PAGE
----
I'm sure you guessed there would be paper shopping on this expedition. A week before we left, an article appeared in the New York Times with the headline Paper Too Beautiful To Use, going on and on about hand painted paper found in Madrid and made by an artist in Barcelona, followed by a store name and (conveniently!) an address. So off we went early one morning, in quest of the Beautiful, arriving just a few minutes before the store opened. I think the owner has seen this look of longing before; she appeared shortly thereafter and graciously opened the doors for me.
Once inside, I was awash in books and papers. Raima could be the Spanish equivalent of Paper Source here., a nice mixture of quality, mass produced journals, fine writing tools, note pads, pencils, markers, pens and desk accessories and, tucked away on the second story, floor to ceiling racks with large sheets of decorative papers of all kinds. The racks were so tall, you could not see the contents beyond your own height, but there were generously sized, nicely organized samples of each paper on the racks at eye level, and the staff was happy to retrieve any sheets not visible by using the ladder. I browsed all the sample selections, then made some choices of hand marbled papers and some exciting black and white screen print papers that I have not yet seen in the U.S. The handpainted Beautiful was nowhere to be found.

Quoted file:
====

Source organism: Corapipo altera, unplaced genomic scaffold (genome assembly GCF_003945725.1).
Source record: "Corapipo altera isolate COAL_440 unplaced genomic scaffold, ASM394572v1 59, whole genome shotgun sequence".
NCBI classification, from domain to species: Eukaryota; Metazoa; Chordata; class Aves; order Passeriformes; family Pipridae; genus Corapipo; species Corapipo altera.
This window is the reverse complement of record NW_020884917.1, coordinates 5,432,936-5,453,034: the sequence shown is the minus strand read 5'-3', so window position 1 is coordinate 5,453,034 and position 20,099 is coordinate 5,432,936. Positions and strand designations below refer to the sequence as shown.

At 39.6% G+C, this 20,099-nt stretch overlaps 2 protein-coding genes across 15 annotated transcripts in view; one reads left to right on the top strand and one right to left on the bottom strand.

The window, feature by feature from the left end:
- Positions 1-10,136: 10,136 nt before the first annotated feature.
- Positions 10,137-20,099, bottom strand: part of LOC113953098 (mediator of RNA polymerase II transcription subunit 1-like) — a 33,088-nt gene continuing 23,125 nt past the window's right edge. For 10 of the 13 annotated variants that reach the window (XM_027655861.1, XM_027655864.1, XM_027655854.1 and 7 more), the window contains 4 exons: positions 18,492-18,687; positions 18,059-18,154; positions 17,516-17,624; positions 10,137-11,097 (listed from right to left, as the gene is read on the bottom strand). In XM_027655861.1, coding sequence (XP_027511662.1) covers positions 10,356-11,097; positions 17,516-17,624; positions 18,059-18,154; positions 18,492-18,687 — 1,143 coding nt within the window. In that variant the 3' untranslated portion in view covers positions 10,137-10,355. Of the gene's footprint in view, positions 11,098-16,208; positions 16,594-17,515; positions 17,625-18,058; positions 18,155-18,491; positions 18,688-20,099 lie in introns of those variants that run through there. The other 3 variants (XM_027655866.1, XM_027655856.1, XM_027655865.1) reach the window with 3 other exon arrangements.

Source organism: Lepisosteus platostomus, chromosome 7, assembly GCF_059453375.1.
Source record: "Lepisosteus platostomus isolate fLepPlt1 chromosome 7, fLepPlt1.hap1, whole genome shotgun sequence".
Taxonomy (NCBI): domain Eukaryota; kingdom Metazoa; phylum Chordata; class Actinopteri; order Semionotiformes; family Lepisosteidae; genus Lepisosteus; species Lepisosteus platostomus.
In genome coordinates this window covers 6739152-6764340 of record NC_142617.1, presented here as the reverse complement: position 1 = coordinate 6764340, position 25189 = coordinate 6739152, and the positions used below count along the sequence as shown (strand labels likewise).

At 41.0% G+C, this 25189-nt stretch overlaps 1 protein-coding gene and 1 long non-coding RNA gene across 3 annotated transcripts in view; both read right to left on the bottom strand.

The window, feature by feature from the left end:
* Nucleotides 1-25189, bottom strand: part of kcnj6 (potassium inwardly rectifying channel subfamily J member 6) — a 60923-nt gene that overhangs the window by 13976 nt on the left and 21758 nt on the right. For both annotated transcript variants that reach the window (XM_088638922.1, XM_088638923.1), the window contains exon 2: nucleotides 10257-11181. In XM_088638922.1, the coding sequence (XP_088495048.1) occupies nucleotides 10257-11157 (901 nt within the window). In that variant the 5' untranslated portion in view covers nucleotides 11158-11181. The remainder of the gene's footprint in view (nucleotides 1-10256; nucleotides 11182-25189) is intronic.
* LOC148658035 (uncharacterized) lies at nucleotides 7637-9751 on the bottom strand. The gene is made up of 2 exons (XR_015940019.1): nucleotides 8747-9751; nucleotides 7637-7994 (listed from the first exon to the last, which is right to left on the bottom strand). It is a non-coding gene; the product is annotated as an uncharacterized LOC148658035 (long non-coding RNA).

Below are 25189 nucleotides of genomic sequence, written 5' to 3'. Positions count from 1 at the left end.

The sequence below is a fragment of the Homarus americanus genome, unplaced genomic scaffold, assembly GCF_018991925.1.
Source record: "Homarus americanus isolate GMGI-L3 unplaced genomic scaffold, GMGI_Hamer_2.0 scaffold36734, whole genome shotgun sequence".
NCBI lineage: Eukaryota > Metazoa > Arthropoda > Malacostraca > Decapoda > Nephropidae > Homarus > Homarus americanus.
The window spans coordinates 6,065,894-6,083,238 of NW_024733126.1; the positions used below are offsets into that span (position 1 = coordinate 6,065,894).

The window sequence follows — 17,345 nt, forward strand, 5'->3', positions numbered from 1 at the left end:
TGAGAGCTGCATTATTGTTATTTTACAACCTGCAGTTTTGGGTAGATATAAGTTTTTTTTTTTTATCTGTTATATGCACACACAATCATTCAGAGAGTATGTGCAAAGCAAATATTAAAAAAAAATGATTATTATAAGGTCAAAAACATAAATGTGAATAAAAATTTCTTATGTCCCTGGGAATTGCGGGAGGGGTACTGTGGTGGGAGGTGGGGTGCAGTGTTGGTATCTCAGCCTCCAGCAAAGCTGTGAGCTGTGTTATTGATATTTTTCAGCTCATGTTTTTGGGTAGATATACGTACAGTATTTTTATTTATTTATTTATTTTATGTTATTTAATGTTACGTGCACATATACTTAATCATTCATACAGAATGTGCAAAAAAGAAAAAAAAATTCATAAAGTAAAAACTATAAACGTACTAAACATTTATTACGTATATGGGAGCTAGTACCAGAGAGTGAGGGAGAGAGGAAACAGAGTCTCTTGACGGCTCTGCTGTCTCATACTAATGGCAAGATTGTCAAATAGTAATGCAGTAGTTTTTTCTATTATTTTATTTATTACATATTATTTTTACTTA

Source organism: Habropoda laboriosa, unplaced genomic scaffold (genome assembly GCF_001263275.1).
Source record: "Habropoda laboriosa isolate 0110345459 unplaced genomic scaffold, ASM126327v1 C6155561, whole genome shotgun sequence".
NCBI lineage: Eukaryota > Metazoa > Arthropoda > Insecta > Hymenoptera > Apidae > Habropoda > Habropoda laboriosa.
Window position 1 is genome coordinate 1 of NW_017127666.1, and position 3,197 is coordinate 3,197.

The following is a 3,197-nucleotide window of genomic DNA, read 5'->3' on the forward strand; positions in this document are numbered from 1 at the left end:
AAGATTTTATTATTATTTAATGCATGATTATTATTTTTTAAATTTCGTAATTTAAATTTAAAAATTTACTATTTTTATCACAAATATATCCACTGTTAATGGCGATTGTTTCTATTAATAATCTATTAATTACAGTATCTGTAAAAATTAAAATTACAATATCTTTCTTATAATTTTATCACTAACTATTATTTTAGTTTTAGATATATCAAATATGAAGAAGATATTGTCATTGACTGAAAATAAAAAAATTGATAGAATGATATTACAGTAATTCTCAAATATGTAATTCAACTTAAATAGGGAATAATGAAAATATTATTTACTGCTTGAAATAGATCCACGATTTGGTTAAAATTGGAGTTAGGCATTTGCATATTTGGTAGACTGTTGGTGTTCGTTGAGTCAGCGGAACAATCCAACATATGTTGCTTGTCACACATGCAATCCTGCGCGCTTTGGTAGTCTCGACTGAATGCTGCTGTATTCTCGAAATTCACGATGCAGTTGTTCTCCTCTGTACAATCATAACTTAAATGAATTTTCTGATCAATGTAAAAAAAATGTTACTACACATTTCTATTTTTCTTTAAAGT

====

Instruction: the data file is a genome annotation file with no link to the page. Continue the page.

I pulled out my copy of the New York Times article and showed it to the clerk, whose English was very good, and inquired about the paper. He became very excited--it seems that the store owners had heard about the Times article but had not yet actually seen it. I told him he could make a copy of the article (and here come the NYT copyright lawyers swooping down on my blog, even as I write) which made him very happy. He made the copy, showed it to the owners, and came back with the sad news that alas, they do not carry, nor had they ever carried, the Paper Too Beautiful To Use. Had my husband been there at just that moment, there would have been the highly audible sigh of relief, as prices listed in the story said it was in the $25 to $60 per sheet range . So, let this be a lesson to you--just because you read something in the New York Times does not mean they check ALL the facts (and here come the lawyers again.......)
I also found an interesting tool at Raima, a huge wood folder, just like the one you see in the Josep Cambras books on bookbinding. I was hoping to find the spine former tool that he uses to round the backs of books, but no luck here. The lightweight wood folder is substantially larger than a standard bone folder; will try it out and let you know if it makes the next Top 10 Tool List.
Later in the day, we visited a large, covered market where everything looked like a photo in Gourmet or Bon Appetit magazine. Fruits and veggies in wildly saturated colors, fish with bright eyes, and bin after bin of olives, nuts, candies, smoked meats, eggs. Good thing we visited after lunch.
The papers travel with me in a large cardboard tube, about 3" in diameter and 24" long. I found on previous expeditions that I can get 30 to 40 sheets inside; they stay protected, and I can just carry them home on the plane. If I happen to reach the inside capacity of the tube, I can roll the extras around the outside and then place the whole tube in a long plastic bag with a carrying handle.